Word and reputation of Madre Candelaria’s work spread to surrounding towns, particularly the reputation of the sisters’ love and concern toward the sick and the poor. Other towns pleaded for their help and four more communities and hospitals were established between 1915 and 1922. Much of the work was financially supported by Candelaria’s own extended begging excursions, who travelled the length and breadth of Venezuela asking people directly for their support. She insisted that she wasn’t ashamed to beg for money, since helping the poorest of the poor was a beautiful thing, and everyone should be welcomed to help, even if only a little. Her solution to even the most difficult patients was: to love them back to health, as Jesus had done.
In 1922, Mother Candelaria approached the Carmelites friars who were founding missions in Venezuela and with the approval of the local Bishop, the congregation became the Third Order Regular Carmelite Sisters of Venezuela.
When Candelaria could no longer travel or work actively, she remained an inspiration to her sisters, encouraging them in an awareness of God’s ever present healing kindness. After a full life of prayerful service she died in 1940 and was beatified in 2008.
About the author of the Second Reading in today's Office of Readings:
Second Reading: St Cyprian (210 - 258)
Cyprian was born in Carthage and spent most of his life in the practice of the law. He was converted to Christianity, and was made bishop of Carthage in 249. He steered the church through troubled times, including the persecution of the emperor Decius, when he went into hiding so as to be able to continue looking after the church. In 258 the persecution of the emperor Valerian began. Cyprian was first exiled and then, on the 14th of September, executed, after a trial notable for the calm and courtesy shown by both sides.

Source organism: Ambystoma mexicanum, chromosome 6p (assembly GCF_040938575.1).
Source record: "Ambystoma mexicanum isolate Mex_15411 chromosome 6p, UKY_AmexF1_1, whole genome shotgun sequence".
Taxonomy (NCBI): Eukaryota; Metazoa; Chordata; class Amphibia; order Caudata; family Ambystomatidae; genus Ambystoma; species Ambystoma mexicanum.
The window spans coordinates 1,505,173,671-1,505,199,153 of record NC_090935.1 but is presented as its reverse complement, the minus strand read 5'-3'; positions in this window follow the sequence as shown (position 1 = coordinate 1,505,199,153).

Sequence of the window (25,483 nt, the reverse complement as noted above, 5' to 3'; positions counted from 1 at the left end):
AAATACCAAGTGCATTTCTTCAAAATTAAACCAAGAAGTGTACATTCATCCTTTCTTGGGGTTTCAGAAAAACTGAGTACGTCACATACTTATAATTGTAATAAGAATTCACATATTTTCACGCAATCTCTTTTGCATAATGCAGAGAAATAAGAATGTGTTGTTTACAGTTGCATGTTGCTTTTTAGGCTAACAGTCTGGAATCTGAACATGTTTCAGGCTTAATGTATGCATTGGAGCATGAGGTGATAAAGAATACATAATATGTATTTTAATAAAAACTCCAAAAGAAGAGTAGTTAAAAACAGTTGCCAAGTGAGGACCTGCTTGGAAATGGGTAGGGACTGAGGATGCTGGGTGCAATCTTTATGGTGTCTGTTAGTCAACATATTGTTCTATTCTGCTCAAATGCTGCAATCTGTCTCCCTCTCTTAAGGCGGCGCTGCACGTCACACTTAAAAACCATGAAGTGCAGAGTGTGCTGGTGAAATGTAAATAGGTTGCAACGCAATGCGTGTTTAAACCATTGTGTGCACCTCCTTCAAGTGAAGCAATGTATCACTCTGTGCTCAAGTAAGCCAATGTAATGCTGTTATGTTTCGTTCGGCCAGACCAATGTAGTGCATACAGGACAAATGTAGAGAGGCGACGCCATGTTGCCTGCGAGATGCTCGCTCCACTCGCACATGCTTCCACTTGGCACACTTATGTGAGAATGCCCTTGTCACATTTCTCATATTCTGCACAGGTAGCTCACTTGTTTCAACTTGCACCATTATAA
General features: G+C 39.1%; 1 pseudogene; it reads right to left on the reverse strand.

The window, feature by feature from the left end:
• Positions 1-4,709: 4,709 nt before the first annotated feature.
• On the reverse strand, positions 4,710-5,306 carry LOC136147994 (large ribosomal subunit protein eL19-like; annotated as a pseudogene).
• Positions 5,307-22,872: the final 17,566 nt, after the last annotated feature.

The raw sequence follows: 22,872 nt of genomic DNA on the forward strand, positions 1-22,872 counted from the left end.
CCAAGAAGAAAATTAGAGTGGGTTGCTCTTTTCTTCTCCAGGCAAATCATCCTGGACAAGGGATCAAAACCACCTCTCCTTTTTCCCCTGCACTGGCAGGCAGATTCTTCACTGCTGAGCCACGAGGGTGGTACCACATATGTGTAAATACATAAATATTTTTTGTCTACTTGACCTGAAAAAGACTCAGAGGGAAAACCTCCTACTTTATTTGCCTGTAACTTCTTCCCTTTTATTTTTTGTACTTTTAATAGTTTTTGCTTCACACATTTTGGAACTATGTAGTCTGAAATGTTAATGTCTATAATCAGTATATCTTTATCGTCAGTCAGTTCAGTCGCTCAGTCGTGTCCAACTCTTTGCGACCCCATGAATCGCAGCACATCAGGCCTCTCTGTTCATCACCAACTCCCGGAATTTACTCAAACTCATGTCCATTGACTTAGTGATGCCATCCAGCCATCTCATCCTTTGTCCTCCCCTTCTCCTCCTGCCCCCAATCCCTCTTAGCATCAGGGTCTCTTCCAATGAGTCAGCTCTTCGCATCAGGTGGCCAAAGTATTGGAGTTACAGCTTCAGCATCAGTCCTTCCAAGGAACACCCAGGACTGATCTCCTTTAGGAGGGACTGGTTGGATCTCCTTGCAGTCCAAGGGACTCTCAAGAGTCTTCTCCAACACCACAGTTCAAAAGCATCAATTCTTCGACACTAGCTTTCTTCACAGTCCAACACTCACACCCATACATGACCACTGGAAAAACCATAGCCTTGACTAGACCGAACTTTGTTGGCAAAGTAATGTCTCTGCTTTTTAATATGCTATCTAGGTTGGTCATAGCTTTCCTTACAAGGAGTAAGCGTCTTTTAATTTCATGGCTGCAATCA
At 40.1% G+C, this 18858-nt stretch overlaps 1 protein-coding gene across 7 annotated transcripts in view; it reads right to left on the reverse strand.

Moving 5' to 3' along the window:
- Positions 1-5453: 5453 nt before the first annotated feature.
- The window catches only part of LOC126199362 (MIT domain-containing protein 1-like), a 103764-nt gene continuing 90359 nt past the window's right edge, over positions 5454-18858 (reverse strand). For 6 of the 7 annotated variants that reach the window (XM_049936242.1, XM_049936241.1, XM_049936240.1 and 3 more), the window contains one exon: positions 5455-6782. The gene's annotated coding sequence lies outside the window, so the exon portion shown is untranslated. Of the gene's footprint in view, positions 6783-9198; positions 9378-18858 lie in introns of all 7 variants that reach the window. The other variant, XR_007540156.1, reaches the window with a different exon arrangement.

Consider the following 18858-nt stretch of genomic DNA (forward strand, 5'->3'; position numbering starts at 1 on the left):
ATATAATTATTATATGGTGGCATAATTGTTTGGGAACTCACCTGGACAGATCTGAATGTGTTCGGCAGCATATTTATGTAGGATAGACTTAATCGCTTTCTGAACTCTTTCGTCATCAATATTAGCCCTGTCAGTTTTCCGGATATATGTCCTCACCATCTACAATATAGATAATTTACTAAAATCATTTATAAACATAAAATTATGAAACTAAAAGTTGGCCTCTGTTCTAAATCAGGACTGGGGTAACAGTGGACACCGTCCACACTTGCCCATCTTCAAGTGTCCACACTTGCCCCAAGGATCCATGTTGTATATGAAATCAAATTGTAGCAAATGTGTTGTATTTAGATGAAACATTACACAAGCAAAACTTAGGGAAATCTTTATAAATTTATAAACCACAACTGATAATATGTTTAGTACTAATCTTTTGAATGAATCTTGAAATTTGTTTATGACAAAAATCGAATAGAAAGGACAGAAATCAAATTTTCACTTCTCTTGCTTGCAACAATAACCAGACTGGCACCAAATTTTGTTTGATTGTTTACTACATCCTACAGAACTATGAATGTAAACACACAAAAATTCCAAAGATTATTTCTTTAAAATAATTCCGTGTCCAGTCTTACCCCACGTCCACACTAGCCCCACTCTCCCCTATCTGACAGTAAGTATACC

Cyprian’s many letters and treatises shed much light on a formative period in the Church’s history, and are valuable both for their doctrine and for the picture they paint of a group of people in constant peril of their lives but still determined to keep the faith.
Liturgical colour: white
White is the colour of heaven. Liturgically, it is used to celebrate feasts of the Lord; Christmas and Easter, the great seasons of the Lord; and the saints. Not that you will always see white in church, because if something more splendid, such as gold, is available, that can and should be used instead. We are, after all, celebrating.
In the earliest centuries all vestments were white – the white of baptismal purity and of the robes worn by the armies of the redeemed in the Apocalypse, washed white in the blood of the Lamb. As the Church grew secure enough to be able to plan her liturgy, she began to use colour so that our sense of sight could deepen our experience of the mysteries of salvation, just as incense recruits our sense of smell and music that of hearing. Over the centuries various schemes of colour for feasts and seasons were worked out, and it is only as late as the 19th century that they were harmonized into their present form.
|Mid-morning reading (Terce)||Wisdom 8:21 ©|
I knew I could not master Wisdom but by the gift of God – a mark itself of understanding, to know whose the bounty was.
|Noon reading (Sext)||1 Corinthians 7:25 ©|
About remaining celibate, I have no directions from the Lord but give my own opinion as one who, by the Lord’s mercy, has stayed faithful.
|Afternoon reading (None)||Apocalypse 19:6,7 ©|
The reign of the Lord our God Almighty has begun; let us be glad and joyful and give praise to God, because this is the time for the marriage of the Lamb.